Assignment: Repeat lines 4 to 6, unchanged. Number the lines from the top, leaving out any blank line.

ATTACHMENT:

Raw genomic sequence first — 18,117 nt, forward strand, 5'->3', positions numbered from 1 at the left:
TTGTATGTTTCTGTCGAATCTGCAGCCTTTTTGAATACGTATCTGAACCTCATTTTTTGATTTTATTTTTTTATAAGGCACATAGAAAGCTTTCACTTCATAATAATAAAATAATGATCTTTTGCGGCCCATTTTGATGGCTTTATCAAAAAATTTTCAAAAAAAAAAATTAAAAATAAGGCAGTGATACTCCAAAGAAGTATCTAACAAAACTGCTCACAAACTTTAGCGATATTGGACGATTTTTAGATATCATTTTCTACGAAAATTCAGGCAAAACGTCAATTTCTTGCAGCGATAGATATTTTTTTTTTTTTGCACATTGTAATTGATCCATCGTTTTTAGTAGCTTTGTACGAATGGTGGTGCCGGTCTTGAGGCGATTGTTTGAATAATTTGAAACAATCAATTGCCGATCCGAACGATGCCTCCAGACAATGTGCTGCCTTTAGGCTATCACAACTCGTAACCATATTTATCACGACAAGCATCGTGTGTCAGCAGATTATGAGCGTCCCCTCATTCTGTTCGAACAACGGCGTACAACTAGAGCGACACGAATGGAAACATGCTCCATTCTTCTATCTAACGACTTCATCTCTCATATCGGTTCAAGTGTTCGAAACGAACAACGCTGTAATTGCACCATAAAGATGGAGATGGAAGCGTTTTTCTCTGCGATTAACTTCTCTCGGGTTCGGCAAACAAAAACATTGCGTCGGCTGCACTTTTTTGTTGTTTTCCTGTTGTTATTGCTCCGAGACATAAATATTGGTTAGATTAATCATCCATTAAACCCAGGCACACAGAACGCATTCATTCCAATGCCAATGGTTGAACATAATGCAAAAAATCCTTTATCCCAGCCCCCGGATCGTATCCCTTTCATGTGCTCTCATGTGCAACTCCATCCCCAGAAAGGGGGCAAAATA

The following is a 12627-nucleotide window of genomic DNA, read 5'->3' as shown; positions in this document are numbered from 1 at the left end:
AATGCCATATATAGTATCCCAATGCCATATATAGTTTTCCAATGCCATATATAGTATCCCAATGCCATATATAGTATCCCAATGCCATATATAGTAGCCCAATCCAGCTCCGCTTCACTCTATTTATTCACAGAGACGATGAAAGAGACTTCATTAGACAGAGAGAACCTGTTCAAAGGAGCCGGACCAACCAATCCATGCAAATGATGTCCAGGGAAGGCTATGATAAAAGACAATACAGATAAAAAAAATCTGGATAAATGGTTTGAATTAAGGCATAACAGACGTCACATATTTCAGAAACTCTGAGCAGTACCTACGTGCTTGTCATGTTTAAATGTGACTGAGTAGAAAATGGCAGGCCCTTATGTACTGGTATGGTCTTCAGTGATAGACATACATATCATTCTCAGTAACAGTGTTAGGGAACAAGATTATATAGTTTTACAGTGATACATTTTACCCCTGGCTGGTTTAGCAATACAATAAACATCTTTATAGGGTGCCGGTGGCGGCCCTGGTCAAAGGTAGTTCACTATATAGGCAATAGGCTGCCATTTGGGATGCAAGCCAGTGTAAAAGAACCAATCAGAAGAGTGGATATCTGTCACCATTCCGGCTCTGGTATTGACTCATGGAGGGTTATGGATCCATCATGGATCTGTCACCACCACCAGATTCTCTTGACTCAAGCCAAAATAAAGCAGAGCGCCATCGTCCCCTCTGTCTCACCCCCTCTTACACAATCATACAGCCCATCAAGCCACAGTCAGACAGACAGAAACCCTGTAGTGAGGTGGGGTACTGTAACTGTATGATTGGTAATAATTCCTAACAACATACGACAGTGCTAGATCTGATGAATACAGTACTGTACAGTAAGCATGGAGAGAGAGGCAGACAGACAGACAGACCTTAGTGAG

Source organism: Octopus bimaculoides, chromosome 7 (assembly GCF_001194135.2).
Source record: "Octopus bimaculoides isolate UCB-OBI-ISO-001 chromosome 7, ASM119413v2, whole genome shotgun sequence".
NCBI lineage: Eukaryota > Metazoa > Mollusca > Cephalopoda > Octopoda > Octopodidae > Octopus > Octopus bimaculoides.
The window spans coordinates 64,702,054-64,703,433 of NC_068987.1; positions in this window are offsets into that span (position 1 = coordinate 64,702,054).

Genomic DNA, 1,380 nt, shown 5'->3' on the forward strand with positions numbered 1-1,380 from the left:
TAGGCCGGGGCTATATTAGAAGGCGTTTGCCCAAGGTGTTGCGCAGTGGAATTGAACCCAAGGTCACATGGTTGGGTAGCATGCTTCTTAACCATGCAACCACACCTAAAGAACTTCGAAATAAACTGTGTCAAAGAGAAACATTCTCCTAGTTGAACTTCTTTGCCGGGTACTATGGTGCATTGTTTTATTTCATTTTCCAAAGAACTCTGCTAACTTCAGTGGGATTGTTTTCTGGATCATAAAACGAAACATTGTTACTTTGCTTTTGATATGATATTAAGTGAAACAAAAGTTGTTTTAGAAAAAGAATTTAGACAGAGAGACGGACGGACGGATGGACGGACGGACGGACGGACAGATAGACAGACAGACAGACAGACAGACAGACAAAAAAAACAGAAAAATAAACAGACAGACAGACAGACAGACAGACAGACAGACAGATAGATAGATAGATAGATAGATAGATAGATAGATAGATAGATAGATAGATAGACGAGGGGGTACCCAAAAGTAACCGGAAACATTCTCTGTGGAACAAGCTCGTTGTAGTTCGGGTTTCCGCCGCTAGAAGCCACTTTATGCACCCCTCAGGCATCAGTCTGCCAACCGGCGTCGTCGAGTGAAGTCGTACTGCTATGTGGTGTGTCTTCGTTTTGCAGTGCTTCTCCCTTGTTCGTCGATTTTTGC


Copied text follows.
AATGCCATATATAGTATCCCAATGCCATATATAGTTTTCCAATGCCATATATAGTATCCCAATGCCATATATAGTATCCCAATGCCATATATAGTAGCCCAATCCAGCTCCGCTTCACTCTATTTATTCACAGAGACGATGAAAGAGACTTCATTAGACAGAGAGAACCTGTTCAAAGGAGCCGGACCAACCAATCCATGCAAATGATGTCCAGGGAAGGCTATGATAAAAGACAATACAGATAAAAAAAATCTGGATAAATGGTTTGAATTAAGGCATAACAGACGTCACATATTTCAGAAACTCTGAGCAGTACCTACGTGCTTGTCATGTTTAAATGTGACTGAGTAGAAAATGGCAGGCCCTTATGTACTGGTATGGTCTTCAGTGATAGACATACATATCATTCTCAGTAACAGTGTTAGGGAACAAGATTATATAGTTTTACAGTGATACATTTTACCCCTGGCTGGTTTAGCAATACAATAAACATCTTTATAGGGTGCCGGTGGCGGCCCTGGTCAAAGGTAGTTCACTATATAGGCAATAGGCTGCCATTTGGGATGCAAGCCAGTGTAAAAGAACCAATCAGAAGAGTGGATATCTGTCACCATTCCGGCTCTGGTATTGACTCATGGAGGGTTATGGATCCATCATGGATCTGTCACCACCACCAGATTCTCTTGACTCAAGCCAAAATAAAGCAGAGCGCCATCGTCCCCTCTGTCTCACCCCCTCTTACACAATCATACAGCCCATCAAGCCACAGTCAGACAGACAGAAACCCTGTAGTGAGGTGGGGTACTGTAACTGTATGATTGGTAATAATTCCTAACAACATACGACAGTGCTAGATCTGATGAATACAGTACTGTACAGTAAGCATGGAGAGAGAGGCAGACAGACAGACAGACCTTAGTGAG

Source organism: Octopus bimaculoides, chromosome 7 (assembly GCF_001194135.2).
Source record: "Octopus bimaculoides isolate UCB-OBI-ISO-001 chromosome 7, ASM119413v2, whole genome shotgun sequence".